Energy and Damping In SHM

Previously, the Velocity of a particle undergoing SHM was found by :-

If this formula is combined with the Kinetic Energy formula, a method to find the Kinetic Energy of the particle at any given point in its motion can be derived :-

As this is being modelled as an ideal system with no Energy loss :-

Therefore at the equilibrium point of the oscillation, Etot = Ek + 0 it can be shown that :-

By substituting into the general equation above, the Potential Energy can be shown by :-

The graph below shows how the Ek and Ep vary across the entire oscillation :-

Example 1 -

The following graph shown the Potential Energy of a particle with mass = 0.4 kg undergoing SHM

Find the value of the maximum Potential Energy for the system

Calculate the Force constant k for the oscillating system ( k has units Nm-1 )

Find the amplitude at which the Ep = Ek


From graph, Ep is at maximum when y = A, giving max Ep = 0.1 J

Ep = 0.5 k y2

0.1 = 0.5 k ( 0.05 )2

k = 80 Nm-1

Ep = Ek

SHM and Damping

So far, all the work on SHM has assumed that there is no energy lost in the oscillation, but this is not realistic.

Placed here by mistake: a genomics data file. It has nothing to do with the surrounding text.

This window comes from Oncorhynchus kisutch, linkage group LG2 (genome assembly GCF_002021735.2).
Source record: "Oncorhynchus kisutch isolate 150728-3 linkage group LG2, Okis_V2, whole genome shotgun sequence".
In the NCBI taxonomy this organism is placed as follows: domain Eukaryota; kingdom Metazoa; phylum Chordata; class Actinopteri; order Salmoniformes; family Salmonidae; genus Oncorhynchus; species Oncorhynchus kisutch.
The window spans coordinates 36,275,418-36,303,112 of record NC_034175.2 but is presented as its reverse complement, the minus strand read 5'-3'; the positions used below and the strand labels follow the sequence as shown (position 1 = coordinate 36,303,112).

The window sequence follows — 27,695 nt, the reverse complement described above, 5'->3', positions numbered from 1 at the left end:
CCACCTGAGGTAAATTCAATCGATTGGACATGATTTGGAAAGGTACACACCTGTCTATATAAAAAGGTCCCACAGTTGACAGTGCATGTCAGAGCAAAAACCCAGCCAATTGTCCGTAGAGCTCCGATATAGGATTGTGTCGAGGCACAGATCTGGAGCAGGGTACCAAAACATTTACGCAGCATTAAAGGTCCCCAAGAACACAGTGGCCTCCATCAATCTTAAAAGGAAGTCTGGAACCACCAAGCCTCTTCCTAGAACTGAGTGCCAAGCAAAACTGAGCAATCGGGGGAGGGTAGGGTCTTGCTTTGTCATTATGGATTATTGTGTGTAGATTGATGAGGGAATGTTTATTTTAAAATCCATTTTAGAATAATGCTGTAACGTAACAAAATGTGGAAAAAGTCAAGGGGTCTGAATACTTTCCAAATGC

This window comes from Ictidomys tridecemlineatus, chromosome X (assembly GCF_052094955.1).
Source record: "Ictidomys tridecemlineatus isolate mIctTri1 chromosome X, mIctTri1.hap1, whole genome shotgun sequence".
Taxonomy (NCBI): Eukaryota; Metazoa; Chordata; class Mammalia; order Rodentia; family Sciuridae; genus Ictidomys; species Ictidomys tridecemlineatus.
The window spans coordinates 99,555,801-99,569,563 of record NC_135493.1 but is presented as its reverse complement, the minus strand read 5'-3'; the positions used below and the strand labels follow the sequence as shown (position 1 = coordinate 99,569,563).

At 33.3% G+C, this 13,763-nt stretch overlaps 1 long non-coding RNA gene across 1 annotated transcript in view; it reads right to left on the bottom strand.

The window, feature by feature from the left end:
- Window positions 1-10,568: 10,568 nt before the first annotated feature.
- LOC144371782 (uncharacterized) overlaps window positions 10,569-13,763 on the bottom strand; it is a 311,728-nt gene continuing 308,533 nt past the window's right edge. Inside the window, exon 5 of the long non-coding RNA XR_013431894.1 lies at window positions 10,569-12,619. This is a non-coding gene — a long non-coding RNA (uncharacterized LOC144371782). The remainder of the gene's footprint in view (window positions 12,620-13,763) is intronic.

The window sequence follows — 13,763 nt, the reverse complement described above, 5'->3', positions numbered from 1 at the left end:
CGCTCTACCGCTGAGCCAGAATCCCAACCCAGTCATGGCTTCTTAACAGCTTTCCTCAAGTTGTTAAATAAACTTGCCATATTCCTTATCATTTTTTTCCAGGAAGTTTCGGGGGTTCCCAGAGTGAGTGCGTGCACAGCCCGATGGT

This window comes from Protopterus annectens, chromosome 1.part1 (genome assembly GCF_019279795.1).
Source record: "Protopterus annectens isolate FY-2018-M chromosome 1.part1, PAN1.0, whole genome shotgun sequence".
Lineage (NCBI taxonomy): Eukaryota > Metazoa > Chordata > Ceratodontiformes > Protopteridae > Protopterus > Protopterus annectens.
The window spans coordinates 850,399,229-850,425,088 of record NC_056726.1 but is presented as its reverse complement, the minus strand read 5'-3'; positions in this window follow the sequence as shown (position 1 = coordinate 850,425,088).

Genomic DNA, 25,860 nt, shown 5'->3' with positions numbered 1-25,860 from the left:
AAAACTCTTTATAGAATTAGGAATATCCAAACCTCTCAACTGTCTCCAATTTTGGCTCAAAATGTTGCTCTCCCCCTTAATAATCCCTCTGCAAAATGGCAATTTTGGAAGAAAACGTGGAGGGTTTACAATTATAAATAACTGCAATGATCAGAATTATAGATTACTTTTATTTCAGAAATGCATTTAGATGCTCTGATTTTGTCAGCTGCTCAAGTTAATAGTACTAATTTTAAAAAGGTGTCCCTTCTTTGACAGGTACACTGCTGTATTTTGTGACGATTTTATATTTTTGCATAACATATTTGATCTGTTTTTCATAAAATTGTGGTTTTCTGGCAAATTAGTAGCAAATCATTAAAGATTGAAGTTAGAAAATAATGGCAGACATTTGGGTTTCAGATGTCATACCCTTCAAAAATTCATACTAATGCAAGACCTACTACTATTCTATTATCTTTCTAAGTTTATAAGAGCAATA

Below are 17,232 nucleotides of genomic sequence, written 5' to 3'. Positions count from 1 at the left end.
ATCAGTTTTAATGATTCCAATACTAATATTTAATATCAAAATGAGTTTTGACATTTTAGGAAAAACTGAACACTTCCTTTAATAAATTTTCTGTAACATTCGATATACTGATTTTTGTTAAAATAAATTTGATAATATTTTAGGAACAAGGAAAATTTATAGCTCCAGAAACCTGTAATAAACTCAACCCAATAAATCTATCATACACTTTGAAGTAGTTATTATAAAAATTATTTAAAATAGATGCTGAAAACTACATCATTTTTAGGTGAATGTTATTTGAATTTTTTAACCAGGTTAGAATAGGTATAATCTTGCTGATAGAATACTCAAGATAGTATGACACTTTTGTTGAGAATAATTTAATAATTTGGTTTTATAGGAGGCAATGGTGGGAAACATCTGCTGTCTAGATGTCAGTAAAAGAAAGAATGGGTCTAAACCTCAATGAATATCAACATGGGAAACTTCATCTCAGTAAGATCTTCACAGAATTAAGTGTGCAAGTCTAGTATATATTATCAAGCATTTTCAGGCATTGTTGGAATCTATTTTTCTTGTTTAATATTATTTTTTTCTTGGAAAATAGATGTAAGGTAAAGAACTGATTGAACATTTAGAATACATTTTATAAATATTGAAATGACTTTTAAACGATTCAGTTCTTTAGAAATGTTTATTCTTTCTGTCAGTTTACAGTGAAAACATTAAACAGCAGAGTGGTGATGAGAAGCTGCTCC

In order to understand how Simple Harmonic Motion occurs in realistic situations, and understanding of Damping is required.


There are three types of Damped systems that can applied to Simple Harmonic Motion :-

1. Under Damped

2. Critically Damped

3. Over Damped

All classically oscillating systems will show damping as Energy is lost from the system to the environment, usually in the form of frictionally generated heat.


Under-Damped System

In an under-damped system, the object will oscillate back and forth around an equilibrium point, losing Energy each cycle until it comes to rest at equilibrium.

Examples of under-damped systems includes the pendulum and spring experiments from previous lessons on SHM.


Under-damped systems can be further catagorised as :-

1. Lightly Damped - a pendulum takes a long time to come to rest as the air resistance is small.

2. Heavily Damped - a hydrometer 'bobbing' up and down in a liquid comes to rest quickly due to the large frictional Forces with the liquid.

The graph below shows the motion of an under-damped object undergoing SHM :-


Over Damped System

In an over-damped system, the object experiences a large resistance to motion, taking a long time to reach the equilibrium position (if at all).


The graph below shows the motion of an over-damped object undergoing SHM :-


Critically Damped System

In a critically damped system, there is a frictional Force which is just enough to bring the oscillating object to rest at equilibrium quickly.


The graph below shows the motion of a critically damped object undergoing SHM :-

The video below shows a comparison of the three types of Damping :-